The park that snakes the edge of Valencia is paved with stone, so when you run, you feel it. I brought my shoes with the expressed purpose of running: I looked on the map and thought the park was a place I could run. When the alarm went off though in the morning, at 6:30, I balked, fat again and bloated from stress eating and failure. And it was dark too, so dark for the morning. I remembered that time we were all in Torremolinos, now four years ago, and Yoko had wanted to take the kids to the beach to take pictures with the sun coming up.
Somewhere in my gut memory, the Spanish language floats around. I can remember it, bits of it, when I'm pressed, although so much has been supplanted by Japanese. The numbers are still there, and the things you say when you leave. The Spanish accent, when I hear it again, always surprises me and my first reflex is to laugh at it. I remember my sister and me on a train to Paris when the Spanish announcement came on and we laughed. We looked at each other and laughed.
There are so many things to remember if you travel to Europe. When Paris got shot up, all the insufferable digital memory of my generation appeared: the digital photographs and the narratives of being right there. We all have been, of course — who hasn't been to Paris and taken the picture of the Eiffel Tower and had some story to tell about it. There was first the story of the trip I took with my little sister, my younger sister. That trip we said goodbye to each other in a way: she grew up suddenly. My story: we sat on the top of the tower, typical of our generation, amazed at how we had gotten there, buying into the lie of Paris like believing Disneyland is real. We sat and we looked out over the city, having the experience that is not at all unique, but which millennials like me think is unique.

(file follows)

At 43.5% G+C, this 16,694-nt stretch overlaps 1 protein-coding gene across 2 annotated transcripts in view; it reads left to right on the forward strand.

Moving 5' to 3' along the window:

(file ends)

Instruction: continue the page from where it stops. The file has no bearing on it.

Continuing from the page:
Then another time, with the girls, with Mei and Naomi, when they were so young and it rained and rained and we soldiered on in the rain. We traveled those years because we had planned to go back to Japan and knew that Paris and London would evaporate if we didn't take the chance when we had it. We had a completely different imagined future, full of Japanese paid tours and university professorships at out-of-the-way Japanese universities in the mountains. Yoko getting older, her spine bending and me getting fatter, but happier, my polite Japanese developed from years of committee meetings.
No, none of that came true. The real future was me in Valencia for a couple of days, a conference to attend but starting the day by looking in the mirror and realising my hair was falling out, and that I was getting fat again and I needed to run in the dark. I set out, imagining gunmen in the dark streets and Europe falling apart around me; please, all we want is for our happy fantasy to go on and on. I ran into the park and back again, the sun coming up and the well-dressed Spanish runners speaking in that accent. I showered and went to my conference, bloated and angry about this year of failure.